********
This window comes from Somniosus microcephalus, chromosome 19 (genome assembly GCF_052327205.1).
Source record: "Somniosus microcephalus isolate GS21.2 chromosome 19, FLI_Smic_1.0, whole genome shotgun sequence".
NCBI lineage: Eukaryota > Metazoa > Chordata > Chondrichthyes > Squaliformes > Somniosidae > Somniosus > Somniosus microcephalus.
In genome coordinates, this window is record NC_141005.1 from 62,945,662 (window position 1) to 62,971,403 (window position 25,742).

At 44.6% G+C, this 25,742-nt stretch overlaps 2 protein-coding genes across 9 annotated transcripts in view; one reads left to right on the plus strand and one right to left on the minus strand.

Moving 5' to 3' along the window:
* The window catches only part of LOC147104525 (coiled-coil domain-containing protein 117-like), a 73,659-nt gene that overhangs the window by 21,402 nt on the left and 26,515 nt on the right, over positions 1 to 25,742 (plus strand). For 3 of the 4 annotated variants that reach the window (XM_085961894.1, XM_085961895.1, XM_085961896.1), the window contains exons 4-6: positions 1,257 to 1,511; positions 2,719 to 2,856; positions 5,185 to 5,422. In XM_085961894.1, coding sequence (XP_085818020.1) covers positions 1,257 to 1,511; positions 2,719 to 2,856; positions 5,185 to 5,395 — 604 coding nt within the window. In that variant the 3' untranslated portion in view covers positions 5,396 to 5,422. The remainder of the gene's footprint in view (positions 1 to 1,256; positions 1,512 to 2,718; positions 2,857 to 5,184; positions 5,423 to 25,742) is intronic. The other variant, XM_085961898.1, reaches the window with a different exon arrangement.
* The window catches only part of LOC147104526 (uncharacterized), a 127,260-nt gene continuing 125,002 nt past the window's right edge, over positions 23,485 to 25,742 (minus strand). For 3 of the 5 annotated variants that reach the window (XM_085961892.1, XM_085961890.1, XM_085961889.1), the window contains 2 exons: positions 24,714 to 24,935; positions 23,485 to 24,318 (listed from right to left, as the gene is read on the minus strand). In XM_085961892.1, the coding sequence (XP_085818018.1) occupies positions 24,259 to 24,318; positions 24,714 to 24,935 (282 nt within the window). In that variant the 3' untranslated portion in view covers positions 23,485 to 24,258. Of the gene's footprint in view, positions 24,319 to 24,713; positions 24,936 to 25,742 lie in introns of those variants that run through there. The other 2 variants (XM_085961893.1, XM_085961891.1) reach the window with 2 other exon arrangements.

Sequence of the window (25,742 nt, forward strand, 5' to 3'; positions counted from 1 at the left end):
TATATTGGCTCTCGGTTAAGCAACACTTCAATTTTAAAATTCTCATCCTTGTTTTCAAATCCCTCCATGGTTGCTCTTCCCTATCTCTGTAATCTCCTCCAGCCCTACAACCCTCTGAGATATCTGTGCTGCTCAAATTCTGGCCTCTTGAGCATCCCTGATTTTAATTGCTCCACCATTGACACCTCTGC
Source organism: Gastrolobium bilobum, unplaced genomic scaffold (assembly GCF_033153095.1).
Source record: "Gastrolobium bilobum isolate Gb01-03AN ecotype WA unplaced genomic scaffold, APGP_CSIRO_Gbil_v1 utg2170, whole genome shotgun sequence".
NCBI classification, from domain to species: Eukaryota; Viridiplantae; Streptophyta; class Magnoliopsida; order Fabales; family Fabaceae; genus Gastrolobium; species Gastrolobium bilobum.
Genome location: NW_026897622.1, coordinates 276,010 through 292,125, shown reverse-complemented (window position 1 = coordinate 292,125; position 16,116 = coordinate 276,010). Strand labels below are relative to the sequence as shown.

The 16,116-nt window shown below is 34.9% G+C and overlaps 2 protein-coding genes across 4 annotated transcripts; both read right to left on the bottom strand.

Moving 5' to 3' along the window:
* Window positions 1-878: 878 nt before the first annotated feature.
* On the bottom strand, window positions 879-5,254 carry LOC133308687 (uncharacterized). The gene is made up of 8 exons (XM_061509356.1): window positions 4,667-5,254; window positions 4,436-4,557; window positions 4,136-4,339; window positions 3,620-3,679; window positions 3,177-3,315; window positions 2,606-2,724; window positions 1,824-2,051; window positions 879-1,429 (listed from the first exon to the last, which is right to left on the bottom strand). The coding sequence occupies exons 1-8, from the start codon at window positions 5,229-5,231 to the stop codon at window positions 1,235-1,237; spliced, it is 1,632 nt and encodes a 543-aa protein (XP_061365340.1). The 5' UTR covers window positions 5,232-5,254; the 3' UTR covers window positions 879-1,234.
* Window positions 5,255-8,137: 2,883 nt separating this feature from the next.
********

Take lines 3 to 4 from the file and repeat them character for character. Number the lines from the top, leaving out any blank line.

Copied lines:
NCBI lineage: Eukaryota > Metazoa > Chordata > Chondrichthyes > Squaliformes > Somniosidae > Somniosus > Somniosus microcephalus.
In genome coordinates, this window is record NC_141005.1 from 62,945,662 (window position 1) to 62,971,403 (window position 25,742).